Simply insert the author's name and the date of publication in parenthesis (Author, date) in your text to credit a source. If the reader reading your report wants to access the information and learn more about it, they may look up the reference in your bibliography. Please note that these are only examples; you should give each source a unique citation style.
When writing your bibliography, be sure to follow these simple steps: first, find out who the authors are of the books or articles you use from library resources. Next, identify what is known as the title of the work. Finally, list all the places the work has been published with its date.
Books--use these tags: author's name, year of publication. Article sources include name of researcher(s), year of publication, journal article title. Library catalog cards include location, date written on front of card. Newspaper articles include name of newspaper, city edition printed, date.
It is not necessary to list paperback books as separate items in your bibliography. They are considered part of the general public domain and can be used by anyone without permission. Unpublished works must be cited with the author's name and date of publication.
Articles in magazines or newspapers can be difficult to cite because there is no author per se. Instead, an editor will have assigned each piece to a specific writer or group of writers.
Include the author, year, title of the report, report number (if applicable), and publisher when citing a report in a reference entry. In-text citations would be in the standard format, with the author (or writing organization) and year of publication included. Endnotes or bibliographies are other ways that you can refer to sources within your paper.
Mentioning citations is part of any academic paper because researchers must give credit where it is due. While you could simply say "The information in this article comes from such-and-such source," there are certain procedures that need to be followed when referencing sources. For example, when referring to a book, article, or chapter within the book, you should use the page numbers for easy tracking purposes. When referencing a study conducted by another researcher, they should also be mentioned with as much detail as possible (including the name of the investigator). Finally, whenever possible, try to reference multiple views on an issue in order to show the diversity of thoughts on this topic.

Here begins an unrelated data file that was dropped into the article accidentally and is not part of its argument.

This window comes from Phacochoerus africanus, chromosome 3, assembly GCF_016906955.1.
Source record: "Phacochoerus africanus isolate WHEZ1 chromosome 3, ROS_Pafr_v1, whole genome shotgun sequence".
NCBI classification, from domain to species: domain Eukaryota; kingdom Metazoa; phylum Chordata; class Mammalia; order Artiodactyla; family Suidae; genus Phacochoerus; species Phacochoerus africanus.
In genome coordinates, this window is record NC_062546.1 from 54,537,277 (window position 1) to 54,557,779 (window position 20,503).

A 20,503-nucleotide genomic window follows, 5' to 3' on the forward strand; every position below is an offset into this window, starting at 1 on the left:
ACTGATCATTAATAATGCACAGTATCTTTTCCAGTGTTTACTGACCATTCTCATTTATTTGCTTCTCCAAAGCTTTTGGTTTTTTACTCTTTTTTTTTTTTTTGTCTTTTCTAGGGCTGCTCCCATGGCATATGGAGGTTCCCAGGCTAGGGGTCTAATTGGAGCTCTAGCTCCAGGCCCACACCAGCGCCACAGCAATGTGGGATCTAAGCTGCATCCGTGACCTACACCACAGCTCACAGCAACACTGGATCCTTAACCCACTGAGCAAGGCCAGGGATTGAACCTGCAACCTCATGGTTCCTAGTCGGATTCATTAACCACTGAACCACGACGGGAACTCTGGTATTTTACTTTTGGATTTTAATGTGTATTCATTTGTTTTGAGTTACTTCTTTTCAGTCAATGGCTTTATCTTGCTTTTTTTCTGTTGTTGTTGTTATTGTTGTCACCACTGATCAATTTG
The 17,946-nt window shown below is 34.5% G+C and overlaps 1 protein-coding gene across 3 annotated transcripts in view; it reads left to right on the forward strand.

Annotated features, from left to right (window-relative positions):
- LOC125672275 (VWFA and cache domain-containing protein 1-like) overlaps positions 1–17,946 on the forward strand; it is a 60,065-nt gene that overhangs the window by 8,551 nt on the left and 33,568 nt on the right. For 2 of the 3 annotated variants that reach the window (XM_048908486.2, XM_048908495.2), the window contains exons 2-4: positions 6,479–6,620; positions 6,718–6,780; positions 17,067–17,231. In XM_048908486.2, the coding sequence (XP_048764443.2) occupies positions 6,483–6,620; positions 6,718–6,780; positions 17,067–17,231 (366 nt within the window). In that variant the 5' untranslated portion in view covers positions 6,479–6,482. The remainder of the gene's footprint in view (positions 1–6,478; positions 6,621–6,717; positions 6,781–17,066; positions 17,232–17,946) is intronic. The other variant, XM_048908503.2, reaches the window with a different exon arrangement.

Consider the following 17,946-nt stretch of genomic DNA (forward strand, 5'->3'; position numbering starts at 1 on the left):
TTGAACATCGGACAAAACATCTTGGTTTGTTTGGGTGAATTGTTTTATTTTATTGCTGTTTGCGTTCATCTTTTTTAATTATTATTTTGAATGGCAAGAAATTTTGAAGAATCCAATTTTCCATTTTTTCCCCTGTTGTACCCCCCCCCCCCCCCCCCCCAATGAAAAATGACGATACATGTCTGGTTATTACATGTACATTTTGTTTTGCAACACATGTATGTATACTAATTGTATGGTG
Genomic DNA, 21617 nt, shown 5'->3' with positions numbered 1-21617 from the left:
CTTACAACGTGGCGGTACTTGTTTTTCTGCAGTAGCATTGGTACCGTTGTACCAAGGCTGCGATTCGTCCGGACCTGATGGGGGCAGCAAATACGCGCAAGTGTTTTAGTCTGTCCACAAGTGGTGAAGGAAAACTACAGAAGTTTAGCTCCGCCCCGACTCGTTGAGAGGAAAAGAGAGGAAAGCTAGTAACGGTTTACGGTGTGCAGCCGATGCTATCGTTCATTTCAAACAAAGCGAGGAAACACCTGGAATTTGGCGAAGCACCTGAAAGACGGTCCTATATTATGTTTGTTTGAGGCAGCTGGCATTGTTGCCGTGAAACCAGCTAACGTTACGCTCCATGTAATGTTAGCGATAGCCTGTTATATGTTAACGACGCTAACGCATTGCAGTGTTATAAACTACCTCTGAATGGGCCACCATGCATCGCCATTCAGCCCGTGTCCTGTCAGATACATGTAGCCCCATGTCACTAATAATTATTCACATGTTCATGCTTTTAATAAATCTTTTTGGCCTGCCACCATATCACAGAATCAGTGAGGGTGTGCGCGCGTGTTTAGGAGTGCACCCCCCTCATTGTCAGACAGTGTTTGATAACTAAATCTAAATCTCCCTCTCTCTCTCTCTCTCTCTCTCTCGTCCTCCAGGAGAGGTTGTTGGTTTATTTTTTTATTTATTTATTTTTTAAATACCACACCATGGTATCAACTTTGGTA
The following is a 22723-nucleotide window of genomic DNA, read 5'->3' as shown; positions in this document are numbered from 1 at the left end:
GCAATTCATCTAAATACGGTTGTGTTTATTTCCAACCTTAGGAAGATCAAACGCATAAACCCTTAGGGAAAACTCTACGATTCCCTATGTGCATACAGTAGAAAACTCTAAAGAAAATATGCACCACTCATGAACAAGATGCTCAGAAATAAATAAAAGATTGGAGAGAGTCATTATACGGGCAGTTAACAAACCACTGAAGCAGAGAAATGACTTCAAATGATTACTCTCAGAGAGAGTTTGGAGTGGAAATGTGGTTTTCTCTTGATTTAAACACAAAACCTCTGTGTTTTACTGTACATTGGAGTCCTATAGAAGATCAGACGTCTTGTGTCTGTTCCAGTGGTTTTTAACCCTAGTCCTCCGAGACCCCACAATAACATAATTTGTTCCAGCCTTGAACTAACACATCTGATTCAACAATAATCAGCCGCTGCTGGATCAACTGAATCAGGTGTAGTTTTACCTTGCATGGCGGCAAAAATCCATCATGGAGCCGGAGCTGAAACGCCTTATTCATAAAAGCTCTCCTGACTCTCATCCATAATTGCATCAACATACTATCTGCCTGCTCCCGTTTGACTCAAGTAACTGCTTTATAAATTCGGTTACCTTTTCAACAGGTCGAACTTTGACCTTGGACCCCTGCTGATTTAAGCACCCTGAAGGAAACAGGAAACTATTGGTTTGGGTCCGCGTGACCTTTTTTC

Citations are important because they provide evidence that supports your ideas. If someone objects to your claims, they can find fault in the references that you have used to back up your opinions. Also, if others who read your work identify themselves with some of the authors that you have cited, they may well decide to look into these sources for themselves.
As a result, each source you use must be included in a complete bibliography with enough information for someone to go and discover it on their own.
The purpose of a bibliography is not only to provide information about sources but also to show the reader what kind of document they are dealing with. For example, a bibliography can help a reader understand how much evidence there is for the claim or argument made in the text by looking at which sources were used and how many pages were cited. It can also help them decide whether the report is an original research paper or something that can be found elsewhere online. In fact, some people say that a well-done bibliography is like an abstract for the reader. They can see from it what kind of document they are going to find inside the body of the report.
There are two main types of bibliographies: descriptive and analytical. A descriptive bibliography lists every single source used in the work, including books, articles, interviews, websites, and even quotations. The author's name should appear by each source with the date of publication next to it. An analytical bibliography lists only those sources that contributed most significantly to our understanding of the topic at hand.